Knowing how pickup trucks run at the track or how well they can tow weight through congested cities or over mountain highways is just one way of determining their capabilities. We believe another important test that is a top priority for any V-8 half-ton pickup is how well it can tow and control a trailer up a steep grade.
With those priorities in mind, we took our crew of half-tons and horse trailers to one of the most rugged hill climbs in Arizona. Arizona Route 68 just outside of Kingman is home to the infamous Davis Dam grade, a hill climb so challenging the Society of Automotive Engineers uses this same route to define the J2807 towing criteria that all truckmakers must adhere to.
As you can see, the fastest trucks were the 6.2-liter V-8 GM pickups, with the Chevrolet Silverado 1500 getting to 60 mph in 19.92 seconds and the GMC Sierra 1500 in 20.05. The Ram ran 26.15, with the Ford a nose behind at 26.28 seconds. Trailing the pack was the Tundra, which we could see was struggling with the extra weight, at 28.39.
Interestingly, no truck was faster than the Ram Hemi and ZF eight-speed to 10, 20 or 30 mph, but then it fell considerably behind through 40, 50 and 60 mph. The Ford, on the other hand, did not start well at up to 30 and 40 mph, but it really opened up with pushing to 50, 60 and beyond. Several of our drivers thought the Ford sounded the best when pulling the load as well.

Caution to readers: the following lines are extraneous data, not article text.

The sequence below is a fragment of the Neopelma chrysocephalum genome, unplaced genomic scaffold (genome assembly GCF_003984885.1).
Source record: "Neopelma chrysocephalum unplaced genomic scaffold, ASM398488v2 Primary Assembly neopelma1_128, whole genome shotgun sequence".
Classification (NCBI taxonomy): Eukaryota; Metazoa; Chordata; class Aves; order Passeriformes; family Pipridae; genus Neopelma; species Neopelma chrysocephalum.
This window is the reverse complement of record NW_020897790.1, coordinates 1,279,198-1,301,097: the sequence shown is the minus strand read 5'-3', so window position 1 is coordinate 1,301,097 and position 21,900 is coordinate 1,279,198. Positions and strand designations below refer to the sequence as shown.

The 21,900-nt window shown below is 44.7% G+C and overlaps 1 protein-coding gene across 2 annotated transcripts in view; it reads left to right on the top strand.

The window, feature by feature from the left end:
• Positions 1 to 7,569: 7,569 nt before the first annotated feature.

How We Conducted the Testing
In the name of full disclosure, SAE typically does its testing in the middle of the summer when normal temperatures hover at or above 100 degrees. We did our tests in December, when temperatures were in the 70-degree range after a rainstorm had come through the valley a few days earlier. Still, testing on this slope challenged all the half-ton competitors equally.
Rather than risk breaking any speed laws on our test runs and doing a bottom-to-top (almost 12 miles long) wide-open-throttle run, we instead chose one of the steepest parts of the climb to conduct some zero-to-60-mph runs. Our test section was a little more than halfway up the climb on a 6.8 percent grade. We found a safe pull-off along the highway with plenty of visibility behind us, making sure there was no traffic; likewise, we made sure we could see far enough in front of us as well.
Each run was performed with the air conditioning off, windows rolled up, our 6,700-pound trailer safely attached and each transmission in Tow/Haul mode.
Cars.com photos by Evan Sears